Self Disruption: Seizing the High Ground of Systemic Operational Design (SOD)

Ofra Graicer


Systemic Operational Design (SOD) is the postmodern incarnation of Soviet Operational Art in western militaries. Although low-tech by essence and humanist by character, SOD is another successful Israeli start-up whose inventor, Shimon Naveh, keeps releasing updated versions through experimentation and customer feedback. Like all groundbreaking inventions, two trends follow suit: (1) The ‘Ali Express’ copycats, selling what appears to be the same merchandise but much cheaper; and, (2) Legitimate agents producing generic versions, although all of us know nothing compares to the original. In the past decade it seems everyone is doing design, but many attempts seem like the Telephone Game[1], whereby a word is whispered in a circle of players from one participant to another until eventually, the source is vaguely echoed. The following paper tells the story of Systemic Operational Design from its inception in the Israeli Defense Forces, through its growth in foreign militaries (spearheaded by the US) and coming full circle back to the IDF. It is written from the point of view of IDF’s veteran of Design developing and teaching who is currently employing that philosophy in the highest ranking command course to be exposed to SOD. The paper provides a critical analysis, distinguishing between the three evolutionary phases of SOD, philosophically and pedagogically. As such, it is an open invitation to all novice teachers and students of military design to dig deeper (or go further) in their pursuit of a relevant mode of operation for the senior command. It is the opening shot for an upcoming book under the same name, to be published in 2018.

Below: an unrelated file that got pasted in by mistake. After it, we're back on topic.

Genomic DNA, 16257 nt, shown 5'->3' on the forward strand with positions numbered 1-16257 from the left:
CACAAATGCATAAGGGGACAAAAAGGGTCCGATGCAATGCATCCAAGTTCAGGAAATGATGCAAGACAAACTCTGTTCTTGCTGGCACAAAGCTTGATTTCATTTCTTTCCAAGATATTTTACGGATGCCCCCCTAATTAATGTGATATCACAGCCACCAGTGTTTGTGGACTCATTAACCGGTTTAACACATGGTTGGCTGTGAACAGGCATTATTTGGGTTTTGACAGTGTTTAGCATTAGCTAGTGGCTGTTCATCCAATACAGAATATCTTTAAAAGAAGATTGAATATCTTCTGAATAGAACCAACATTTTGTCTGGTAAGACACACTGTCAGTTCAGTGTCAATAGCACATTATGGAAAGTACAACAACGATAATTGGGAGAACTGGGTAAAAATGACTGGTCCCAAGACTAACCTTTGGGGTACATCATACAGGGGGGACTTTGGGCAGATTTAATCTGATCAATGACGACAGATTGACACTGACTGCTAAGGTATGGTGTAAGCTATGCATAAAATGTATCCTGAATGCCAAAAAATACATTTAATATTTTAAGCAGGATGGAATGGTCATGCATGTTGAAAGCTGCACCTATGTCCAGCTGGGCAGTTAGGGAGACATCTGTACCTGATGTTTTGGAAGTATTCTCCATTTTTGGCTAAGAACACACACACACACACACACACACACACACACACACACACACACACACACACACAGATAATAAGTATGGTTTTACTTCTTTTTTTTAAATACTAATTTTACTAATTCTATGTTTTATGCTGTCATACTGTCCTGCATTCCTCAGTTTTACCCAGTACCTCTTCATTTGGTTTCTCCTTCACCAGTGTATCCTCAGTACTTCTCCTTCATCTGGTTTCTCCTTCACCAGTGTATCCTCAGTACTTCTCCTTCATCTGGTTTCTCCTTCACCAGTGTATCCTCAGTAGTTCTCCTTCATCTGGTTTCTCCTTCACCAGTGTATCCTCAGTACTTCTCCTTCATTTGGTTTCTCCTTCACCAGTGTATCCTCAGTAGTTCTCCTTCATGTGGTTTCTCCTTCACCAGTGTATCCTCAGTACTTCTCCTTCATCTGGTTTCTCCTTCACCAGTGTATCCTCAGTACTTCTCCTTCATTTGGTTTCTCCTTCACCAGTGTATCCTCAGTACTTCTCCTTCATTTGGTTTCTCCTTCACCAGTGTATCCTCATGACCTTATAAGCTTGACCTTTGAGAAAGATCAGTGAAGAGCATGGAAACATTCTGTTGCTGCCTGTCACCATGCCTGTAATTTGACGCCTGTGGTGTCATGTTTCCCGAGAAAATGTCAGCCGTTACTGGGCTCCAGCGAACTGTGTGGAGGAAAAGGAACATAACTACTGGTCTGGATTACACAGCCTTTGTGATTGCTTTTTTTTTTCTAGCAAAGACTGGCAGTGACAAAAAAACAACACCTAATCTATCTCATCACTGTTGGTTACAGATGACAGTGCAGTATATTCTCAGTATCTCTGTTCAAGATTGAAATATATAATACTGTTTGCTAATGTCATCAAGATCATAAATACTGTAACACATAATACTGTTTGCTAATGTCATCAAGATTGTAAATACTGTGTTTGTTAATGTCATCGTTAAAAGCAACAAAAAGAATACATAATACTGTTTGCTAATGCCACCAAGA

[1] Also coined ‘Chinese Whispers’ or ‘whisper down the lane’

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JMSS is a publication of the Centre for Military, Security and Strategic Studies at the University of Calgary.

JMSS gratefully acknowledges the financial support of the Social Science and Humanities Research Council.